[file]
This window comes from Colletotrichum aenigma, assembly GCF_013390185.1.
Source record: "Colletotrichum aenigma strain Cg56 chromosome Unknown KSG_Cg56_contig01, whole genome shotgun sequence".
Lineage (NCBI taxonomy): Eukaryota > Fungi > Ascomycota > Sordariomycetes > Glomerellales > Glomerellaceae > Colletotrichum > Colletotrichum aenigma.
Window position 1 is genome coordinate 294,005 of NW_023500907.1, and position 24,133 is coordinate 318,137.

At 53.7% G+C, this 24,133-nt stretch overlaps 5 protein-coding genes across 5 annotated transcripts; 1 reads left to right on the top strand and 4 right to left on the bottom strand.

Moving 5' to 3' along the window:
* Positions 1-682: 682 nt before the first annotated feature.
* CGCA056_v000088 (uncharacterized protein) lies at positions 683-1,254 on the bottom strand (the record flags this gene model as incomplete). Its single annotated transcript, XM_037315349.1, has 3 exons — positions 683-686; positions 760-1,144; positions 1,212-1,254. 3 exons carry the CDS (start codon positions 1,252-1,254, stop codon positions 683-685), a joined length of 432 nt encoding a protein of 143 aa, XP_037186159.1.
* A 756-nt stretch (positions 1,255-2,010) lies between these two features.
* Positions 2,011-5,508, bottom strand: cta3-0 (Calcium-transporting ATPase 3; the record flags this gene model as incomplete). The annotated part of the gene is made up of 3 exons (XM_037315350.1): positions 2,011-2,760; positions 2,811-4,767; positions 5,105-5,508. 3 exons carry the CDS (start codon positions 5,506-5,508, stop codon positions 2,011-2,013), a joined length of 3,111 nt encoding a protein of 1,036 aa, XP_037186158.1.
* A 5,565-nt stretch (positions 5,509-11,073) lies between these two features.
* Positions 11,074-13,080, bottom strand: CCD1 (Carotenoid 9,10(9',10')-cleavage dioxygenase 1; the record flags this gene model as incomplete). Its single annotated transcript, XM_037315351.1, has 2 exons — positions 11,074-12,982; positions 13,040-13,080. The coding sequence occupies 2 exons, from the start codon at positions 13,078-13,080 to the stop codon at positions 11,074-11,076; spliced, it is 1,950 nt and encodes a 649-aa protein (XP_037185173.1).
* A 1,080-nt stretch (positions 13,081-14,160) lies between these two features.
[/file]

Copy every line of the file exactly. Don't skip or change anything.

This window comes from Colletotrichum aenigma, assembly GCF_013390185.1.
Source record: "Colletotrichum aenigma strain Cg56 chromosome Unknown KSG_Cg56_contig01, whole genome shotgun sequence".
Lineage (NCBI taxonomy): Eukaryota > Fungi > Ascomycota > Sordariomycetes > Glomerellales > Glomerellaceae > Colletotrichum > Colletotrichum aenigma.
Window position 1 is genome coordinate 294,005 of NW_023500907.1, and position 24,133 is coordinate 318,137.

At 53.7% G+C, this 24,133-nt stretch overlaps 5 protein-coding genes across 5 annotated transcripts; 1 reads left to right on the top strand and 4 right to left on the bottom strand.

Moving 5' to 3' along the window:
* Positions 1-682: 682 nt before the first annotated feature.
* CGCA056_v000088 (uncharacterized protein) lies at positions 683-1,254 on the bottom strand (the record flags this gene model as incomplete). Its single annotated transcript, XM_037315349.1, has 3 exons — positions 683-686; positions 760-1,144; positions 1,212-1,254. 3 exons carry the CDS (start codon positions 1,252-1,254, stop codon positions 683-685), a joined length of 432 nt encoding a protein of 143 aa, XP_037186159.1.
* A 756-nt stretch (positions 1,255-2,010) lies between these two features.
* Positions 2,011-5,508, bottom strand: cta3-0 (Calcium-transporting ATPase 3; the record flags this gene model as incomplete). The annotated part of the gene is made up of 3 exons (XM_037315350.1): positions 2,011-2,760; positions 2,811-4,767; positions 5,105-5,508. 3 exons carry the CDS (start codon positions 5,506-5,508, stop codon positions 2,011-2,013), a joined length of 3,111 nt encoding a protein of 1,036 aa, XP_037186158.1.
* A 5,565-nt stretch (positions 5,509-11,073) lies between these two features.
* Positions 11,074-13,080, bottom strand: CCD1 (Carotenoid 9,10(9',10')-cleavage dioxygenase 1; the record flags this gene model as incomplete). Its single annotated transcript, XM_037315351.1, has 2 exons — positions 11,074-12,982; positions 13,040-13,080. The coding sequence occupies 2 exons, from the start codon at positions 13,078-13,080 to the stop codon at positions 11,074-11,076; spliced, it is 1,950 nt and encodes a 649-aa protein (XP_037185173.1).
* A 1,080-nt stretch (positions 13,081-14,160) lies between these two features.